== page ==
On this page
- What is hepatitis C?
- How long does it take for hepatitis C to develop?
- What are the symptoms of hepatitis C?
- What tests are available for hepatitis C?
- How is hepatitis C transmitted?
- How common is hepatitis C?
- How can hepatitis C be treated?
- What occupations have an increased risk of hepatitis C?
- How can we prevent hepatitis C in the workplace?
Hepatitis C is an infectious liver disease caused by the hepatitis C virus (HCV). It causes liver swelling and can lead to serious liver damage. Infections of hepatitis C occur when the virus is able to enter the bloodstream and reach the liver.
There are other kinds of viral hepatitis, such as hepatitis A, hepatitis B, hepatitis D, and hepatitis E. These diseases and the viruses that cause them are not related to hepatitis C, even though they also affect the liver. They may have other, different symptoms and different modes of transmission, which means that there are different ways of spreading the disease and different means of preventing and controlling these diseases.
The incubation period (the time between initial contact with the virus and the onset of the disease) for hepatitis C is usually 6 to 7 weeks, but it can range from 2 weeks to 6 months. Not all people infected with the hepatitis C virus will develop symptoms. Some individuals may live with hepatitis C for years before symptoms develop.
For about 60 to 75% of individuals, no symptoms will be experienced (asymptomatic).
If present, the symptoms of acute hepatitis C infection include fatigue, fever, nausea, and yellowing of the skin and eyes (jaundice). Symptoms last about 2 to 12 weeks.
Health Canada states that about 60 to 70% of people with hepatitis C do not develop symptoms until their liver has already been damaged.
About 75% of individuals with an acute infection will develop a chronic condition. With chronic hepatitis C infection, about 25% of individuals will recover on their own (spontaneously). Symptoms of chronic infection include nausea, pruritus (itching), fatigue, lack of appetite, bleeding and bruising easily, dark urine, swelling and fluid buildup, confusion, drowsiness, and weight loss.
Blood tests are used to diagnose hepatitis C. Liver function tests can help indicate if there is damage to the liver.
The hepatitis C virus is spread primarily by exposure to blood.
People may get hepatitis C from needles, through exposure to blood in the workplace, from unsterile equipment used for body piercing, tattoos or acupuncture, exposure to dental or medical practices with poor infection control practices or by sharing personal care items, including toothbrushes, nail clippers, razors, scissors with infected people. Sharing drug paraphernalia such as needles, spoons, pipes, and straws contaminated with blood has also been associated with a risk. The risk of getting this virus from a blood transfusion is minimal, but still exists. All donated blood is screened for the hepatitis C virus.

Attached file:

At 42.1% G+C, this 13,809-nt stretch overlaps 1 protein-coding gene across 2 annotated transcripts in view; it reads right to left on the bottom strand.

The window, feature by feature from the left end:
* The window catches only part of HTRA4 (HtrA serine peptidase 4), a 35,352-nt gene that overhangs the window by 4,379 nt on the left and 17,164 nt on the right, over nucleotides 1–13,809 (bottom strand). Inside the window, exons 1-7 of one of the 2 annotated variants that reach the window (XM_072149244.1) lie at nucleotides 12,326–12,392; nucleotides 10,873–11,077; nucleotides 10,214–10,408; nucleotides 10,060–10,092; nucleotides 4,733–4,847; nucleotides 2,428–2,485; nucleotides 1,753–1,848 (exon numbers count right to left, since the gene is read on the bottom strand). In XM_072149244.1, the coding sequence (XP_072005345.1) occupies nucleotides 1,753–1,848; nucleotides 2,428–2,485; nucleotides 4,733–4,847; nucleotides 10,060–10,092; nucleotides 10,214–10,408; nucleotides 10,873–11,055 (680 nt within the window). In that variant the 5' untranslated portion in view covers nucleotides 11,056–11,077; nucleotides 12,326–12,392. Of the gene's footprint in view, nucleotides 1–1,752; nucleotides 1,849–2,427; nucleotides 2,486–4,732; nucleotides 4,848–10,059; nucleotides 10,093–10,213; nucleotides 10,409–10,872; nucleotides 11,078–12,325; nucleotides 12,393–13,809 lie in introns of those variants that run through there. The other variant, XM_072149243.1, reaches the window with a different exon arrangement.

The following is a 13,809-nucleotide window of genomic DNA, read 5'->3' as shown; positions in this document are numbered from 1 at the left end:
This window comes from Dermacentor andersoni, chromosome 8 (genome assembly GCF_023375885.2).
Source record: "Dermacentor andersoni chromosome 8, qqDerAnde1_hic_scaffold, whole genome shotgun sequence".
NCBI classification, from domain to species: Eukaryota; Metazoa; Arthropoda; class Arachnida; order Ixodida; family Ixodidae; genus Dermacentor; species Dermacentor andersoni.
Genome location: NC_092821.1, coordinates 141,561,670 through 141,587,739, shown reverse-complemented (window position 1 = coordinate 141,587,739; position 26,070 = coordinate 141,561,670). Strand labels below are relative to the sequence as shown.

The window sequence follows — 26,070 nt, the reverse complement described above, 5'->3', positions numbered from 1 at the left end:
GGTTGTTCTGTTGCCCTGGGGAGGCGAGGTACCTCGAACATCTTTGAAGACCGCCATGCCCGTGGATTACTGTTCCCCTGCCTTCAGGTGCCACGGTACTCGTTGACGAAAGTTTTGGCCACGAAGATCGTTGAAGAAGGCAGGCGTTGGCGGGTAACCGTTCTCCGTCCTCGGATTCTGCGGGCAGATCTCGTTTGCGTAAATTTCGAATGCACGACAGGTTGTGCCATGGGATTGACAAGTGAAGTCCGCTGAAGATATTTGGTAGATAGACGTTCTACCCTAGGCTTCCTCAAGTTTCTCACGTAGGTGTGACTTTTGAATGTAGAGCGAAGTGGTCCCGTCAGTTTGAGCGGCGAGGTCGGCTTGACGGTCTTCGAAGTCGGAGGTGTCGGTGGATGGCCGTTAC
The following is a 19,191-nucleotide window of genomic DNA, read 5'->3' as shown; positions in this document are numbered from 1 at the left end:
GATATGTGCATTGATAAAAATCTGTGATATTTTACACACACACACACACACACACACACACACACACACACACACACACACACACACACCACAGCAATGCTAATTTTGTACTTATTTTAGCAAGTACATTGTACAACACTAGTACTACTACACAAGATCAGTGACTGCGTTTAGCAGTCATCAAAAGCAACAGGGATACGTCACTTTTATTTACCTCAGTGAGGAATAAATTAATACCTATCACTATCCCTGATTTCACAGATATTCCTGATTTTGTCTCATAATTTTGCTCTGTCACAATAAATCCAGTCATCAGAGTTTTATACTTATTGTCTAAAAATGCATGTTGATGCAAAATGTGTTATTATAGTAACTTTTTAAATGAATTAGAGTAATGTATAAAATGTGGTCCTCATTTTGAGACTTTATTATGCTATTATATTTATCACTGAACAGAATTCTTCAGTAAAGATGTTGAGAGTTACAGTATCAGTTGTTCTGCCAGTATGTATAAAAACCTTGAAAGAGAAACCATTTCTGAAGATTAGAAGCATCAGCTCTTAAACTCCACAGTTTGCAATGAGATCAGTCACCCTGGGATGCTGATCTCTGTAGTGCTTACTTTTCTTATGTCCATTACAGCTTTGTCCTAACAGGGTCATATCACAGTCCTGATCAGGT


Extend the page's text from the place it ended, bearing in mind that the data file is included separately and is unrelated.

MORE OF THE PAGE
Hepatitis C has been transmitted between sex partners. It has also been transmitted, although rarely, among household members, possibly because of frequent physical contact with small cuts or skin rashes. An infected mother can pass the virus to her child at birth.
There is no evidence that the hepatitis C virus is spread by casual contact. Sneezing, coughing, kissing, and hugging do not pose a risk for hepatitis C. In addition, there is no evidence that the hepatitis C virus is spread by food or water.
The hepatitis C virus can survive on surfaces outside the body for up to 3 weeks.
In Canada in 2020, the reported hepatitis C rate was 18.4 cases per 100,000 people, as reported by the Public Health Agency of Canada (published in 2023). This rate includes cases with acute, chronic, and unspecified disease status.
When treatment is necessary, hepatitis C is generally treated with drug combinations, including antiviral drugs. Some adults will recover on their own within 6 months, but most will require treatment.
There is no vaccine for hepatitis C, but the vaccines for hepatitis A and B may be recommended to prevent further liver damage.
Hepatitis C may re-occur.
The risk of acquiring hepatitis C from the workplace depends on the amount of exposure to human blood or blood products and needlestick injuries. In general, occupational groups with increased risk include workers such as healthcare workers, dentists, and laboratory personnel who are repeatedly exposed to human blood and who are at risk of needlestick injuries. Tattooists, body piercers, and those who perform acupuncture may also be at risk.
There is currently no vaccine for hepatitis C. The risk of hepatitis C can be significantly reduced by implementing infection control guidelines suitable for the specific workplace.
Infection control precautions are the first line of defence to protect workers from hepatitis C and other blood-borne diseases. For this reason, the Public Health Agency of Canada recommends routine practices when there is a risk of exposure to blood or certain body fluids.
Please see the OSH Answers document Routine Practices for more information.
- Fact sheet last revised: 2023-12-07